How Core Values Impact Decision Making

We do what we value.

A few weeks ago, I received an email from a pastor who said, “all this talk about mission and values is theoretical, I only want to talk about practical stuff.”

In other words, he thought that having a discussion about core values was fluff and not practical at all.

The reality is that for most churches, that’s true. They spend time talking about core values and maybe even have core values listed on their website or their bulletin or on posters in the lobby. But from a practical perspective, they don’t “do” anything. 

Here’s the truth: the actual values of your church determine most of the decisions you make. The problem is that what you actually value may not line-up with the statements on your website or bulletin.

In fact, your values will often de-rail all of your plans. This is why pastors read books, attend conferences, listen to podcasts, and buy courses but still fail to see their churches turn around. Your actual core values will outweigh any “practical” plans or training every single time.

Here is how values influence decision-making.

1) Values primarily function at the unconscious level.

It is the job of the leader to move unconscious values to the conscious level. Even then, values do most of their work without anyone ever noticing. 

For example, you may create a plan to lose ten pounds over the next six weeks. It includes a modest, do-able diet and an exercise plan that is reasonable. You know it won’t be easy, but you feel confident that you can stick to it. Yet half-way through the plan, you’ve gone back to your regular eating habits and you aren’t working out enough. Why? Did you have a bad plan? No. The plan was good, and it wasn’t unreasonable. The breakdown is in the values. If you value convenience over health, you’ll choose McDonald’s over grilling chicken at home. It’s inescapable. 

If you want to change your health—in your church or in your body—you have to articulate what you value and keep it in front of you, at the conscious level, on a consistent basis. 

Think of your own life and church. Can you think of a time when an unconscious value sabotaged a plan?

2) Values define the culture.

The question of values is ultimately the question of culture: what kind of people are we, and what motivates us? There are a lot of answers to that question in your church, and some of the answers won’t be all that flattering. Your church might be motivated by comfort, maintaining the status quo, or recapturing the past. Of course, your church can also be motivated by good things, too, like being in community, learning the Scripture, or being generous with finances.

At the end of the day, your church will become what it wants to become. That might sound crazy, but it’s not. Your church is a collection of people, and those people will consistently make decisions based on the motivations of their heart. This is why “follow your heart” is such terrible advice. The call of Scripture is to be transformed, and we must always check our motivations by matching them against Scripture. By God’s grace, we can intentionally shift our motivations by aiming them at the Word of God.

Unfortunately, most churches don’t take the time to do this. As a result, their good intentions are sabotaged by their selfish motivations, most of which they are unaware of.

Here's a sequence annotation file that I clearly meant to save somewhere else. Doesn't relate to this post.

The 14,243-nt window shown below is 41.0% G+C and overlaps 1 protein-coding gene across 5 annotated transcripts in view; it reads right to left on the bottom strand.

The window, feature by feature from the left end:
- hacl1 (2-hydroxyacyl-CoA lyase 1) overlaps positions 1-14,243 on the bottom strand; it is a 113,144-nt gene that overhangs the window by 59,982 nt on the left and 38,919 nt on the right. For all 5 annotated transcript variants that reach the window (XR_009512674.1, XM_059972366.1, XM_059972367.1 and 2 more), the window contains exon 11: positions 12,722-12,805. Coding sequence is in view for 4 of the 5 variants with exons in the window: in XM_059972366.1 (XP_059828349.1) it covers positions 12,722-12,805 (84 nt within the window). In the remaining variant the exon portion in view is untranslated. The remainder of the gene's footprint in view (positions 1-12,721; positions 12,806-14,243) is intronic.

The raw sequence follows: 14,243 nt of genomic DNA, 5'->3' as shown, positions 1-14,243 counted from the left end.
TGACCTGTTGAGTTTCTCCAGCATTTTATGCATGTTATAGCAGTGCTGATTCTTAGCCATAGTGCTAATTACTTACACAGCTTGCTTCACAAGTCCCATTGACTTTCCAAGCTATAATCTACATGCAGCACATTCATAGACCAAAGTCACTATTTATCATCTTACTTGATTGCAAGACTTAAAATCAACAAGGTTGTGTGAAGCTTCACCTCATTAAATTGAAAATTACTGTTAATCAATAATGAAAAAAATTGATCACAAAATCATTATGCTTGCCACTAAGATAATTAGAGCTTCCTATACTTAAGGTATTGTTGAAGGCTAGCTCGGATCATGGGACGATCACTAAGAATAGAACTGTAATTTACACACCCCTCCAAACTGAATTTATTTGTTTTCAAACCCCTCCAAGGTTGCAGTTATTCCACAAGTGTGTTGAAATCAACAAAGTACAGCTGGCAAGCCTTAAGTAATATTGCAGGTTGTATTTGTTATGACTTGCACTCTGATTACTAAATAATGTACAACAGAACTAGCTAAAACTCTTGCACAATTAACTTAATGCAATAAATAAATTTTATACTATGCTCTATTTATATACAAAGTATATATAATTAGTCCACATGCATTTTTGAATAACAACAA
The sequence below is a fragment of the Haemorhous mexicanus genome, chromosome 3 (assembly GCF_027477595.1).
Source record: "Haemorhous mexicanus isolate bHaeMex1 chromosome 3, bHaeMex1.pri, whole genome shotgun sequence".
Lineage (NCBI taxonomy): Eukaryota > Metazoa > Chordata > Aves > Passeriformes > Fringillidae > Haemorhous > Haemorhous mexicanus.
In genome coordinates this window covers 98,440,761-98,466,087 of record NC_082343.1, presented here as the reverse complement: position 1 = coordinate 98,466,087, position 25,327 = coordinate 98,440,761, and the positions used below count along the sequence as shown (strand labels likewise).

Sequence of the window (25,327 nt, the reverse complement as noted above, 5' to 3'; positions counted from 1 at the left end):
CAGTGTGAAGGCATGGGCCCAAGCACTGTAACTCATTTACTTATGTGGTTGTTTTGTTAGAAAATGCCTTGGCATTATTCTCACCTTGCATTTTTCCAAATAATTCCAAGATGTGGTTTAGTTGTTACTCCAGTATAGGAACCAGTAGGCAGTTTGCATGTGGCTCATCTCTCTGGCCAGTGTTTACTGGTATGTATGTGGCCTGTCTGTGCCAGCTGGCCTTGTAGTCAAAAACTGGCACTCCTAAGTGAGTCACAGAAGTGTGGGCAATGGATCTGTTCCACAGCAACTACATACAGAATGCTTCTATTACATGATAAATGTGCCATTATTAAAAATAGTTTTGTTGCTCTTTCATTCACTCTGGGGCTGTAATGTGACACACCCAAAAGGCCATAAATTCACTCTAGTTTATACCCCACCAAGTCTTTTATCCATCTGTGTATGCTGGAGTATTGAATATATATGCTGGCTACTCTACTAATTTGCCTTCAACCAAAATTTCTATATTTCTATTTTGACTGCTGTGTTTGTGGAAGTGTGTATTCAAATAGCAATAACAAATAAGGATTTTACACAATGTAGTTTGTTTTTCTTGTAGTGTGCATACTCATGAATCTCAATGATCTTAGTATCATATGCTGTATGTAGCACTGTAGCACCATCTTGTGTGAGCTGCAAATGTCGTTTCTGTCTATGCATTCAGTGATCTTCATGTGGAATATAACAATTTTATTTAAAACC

What’s the culture your church is building? Does it aim towards the Kingdom or your own comfort?

3) Values require honesty.

Many churches experience cognitive dissonance when it comes to their values; they say they value one thing, but reveal what they truly value by their actions. For example, if your church says that it values evangelism, but few in the church share their faith and the church hasn’t baptized an adult in months, your church doesn’t value evangelism. You do what you value. If your church valued evangelism, the people in your church would (at minimum) be inviting friends to church where they (at minimum) would hear the gospel in sermons. If we believe that the gospel is compelling and that the Holy Spirit calls people to Himself, then if your church genuinely valued evangelism, adults (not just kids) would be converted at your church regularly.

This might seem harsh. Your reaction might be, “You don’t know my church! We DO value evangelism, but we aren’t seeing people coming to Christ! The problem must be with our methods.”

It’s true that I don’t know your church. And it could be true that your methods might need modification. But most likely, you (as the leader or pastor) value evangelism, but your church as a whole does not. They might say all the right things on Sunday, but from Monday to Saturday, they are not sharing their faith.

In order for your values to be practical and not theoretical, you have to be honest about what you actually value and not only what you aspire to value.

Has your church had an honest discussion about what the church actually values, and is the church living those values out consistently?

Core values are not theoretical. They’re fundamental. It’s why we spend a significant amount of time conducting a Values Discovery workshop in our Strategic Envisioning process. It’s more fun to talk about strategy. But I promise you this: you’ll never follow through with your plans until you are honest about who you are and where you’re going.

Scott Ball is the Vice President and a Lead Guide with The Malphurs Group. He lives in East Tennessee with his wife and two children. (Email Scott).

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